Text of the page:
By Matt M. Bronfman
As I write, we are amidst the most festive time of year. Between the High Holidays, Sukkot, Shemini Atzeret, and Simchat Torah, autumn is full of celebrations and reflections.
Last week, we observed my favorite (and perhaps the most important) day of the year: Yom Kippur. It is the one day I can truly turn away from the outside world and look inward, reflecting on my failings over the past year (ask my family, they will fill you in) and thinking about how I can improve in the year ahead. As Rabbi Jonathan Sacks z” l taught, the single most important lesson of Yom Kippur is that it’s never too late to change, start again, and live differently from the way we’ve done in the past.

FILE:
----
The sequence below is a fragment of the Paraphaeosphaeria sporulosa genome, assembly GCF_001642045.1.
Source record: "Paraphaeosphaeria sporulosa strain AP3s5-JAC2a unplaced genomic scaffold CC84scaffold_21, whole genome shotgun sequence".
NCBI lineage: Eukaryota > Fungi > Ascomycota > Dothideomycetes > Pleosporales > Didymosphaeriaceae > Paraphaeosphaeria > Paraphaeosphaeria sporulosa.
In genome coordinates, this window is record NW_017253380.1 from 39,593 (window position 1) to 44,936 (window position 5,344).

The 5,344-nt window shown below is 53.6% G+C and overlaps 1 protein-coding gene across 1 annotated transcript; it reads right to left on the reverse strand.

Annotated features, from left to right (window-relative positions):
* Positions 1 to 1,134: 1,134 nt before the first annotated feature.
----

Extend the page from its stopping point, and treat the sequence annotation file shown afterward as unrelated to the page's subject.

And now, we celebrate Sukkot, when we spend time with family and rejoice in the bounty of our planet. This year, while I dine in our sukkah and relax with my loved ones, I’ll think not only of how lucky we are but also of those who are less fortunate. After the last several years, I am especially struck by life’s inequities during these times. My family and I have so much to be thankful for, but there are so many in Atlanta, and around the world, who are struggling.
As we celebrate the nascent new year, I ask that we devise new and improved ways to make our community a better place: from finding new ways to engage interfaith families, to creating more Jewish places, to feeding those who are hungry, to housing more of those in need of shelter. As 5783 unfolds, please, please continue to donate your money and your time. But also, join me as board chair of Federation in looking for innovative ways to push our community forward. I welcome your input, and you are welcome to email me at any time to discuss your ideas.
I look forward to connecting with as many of you as possible in the year ahead.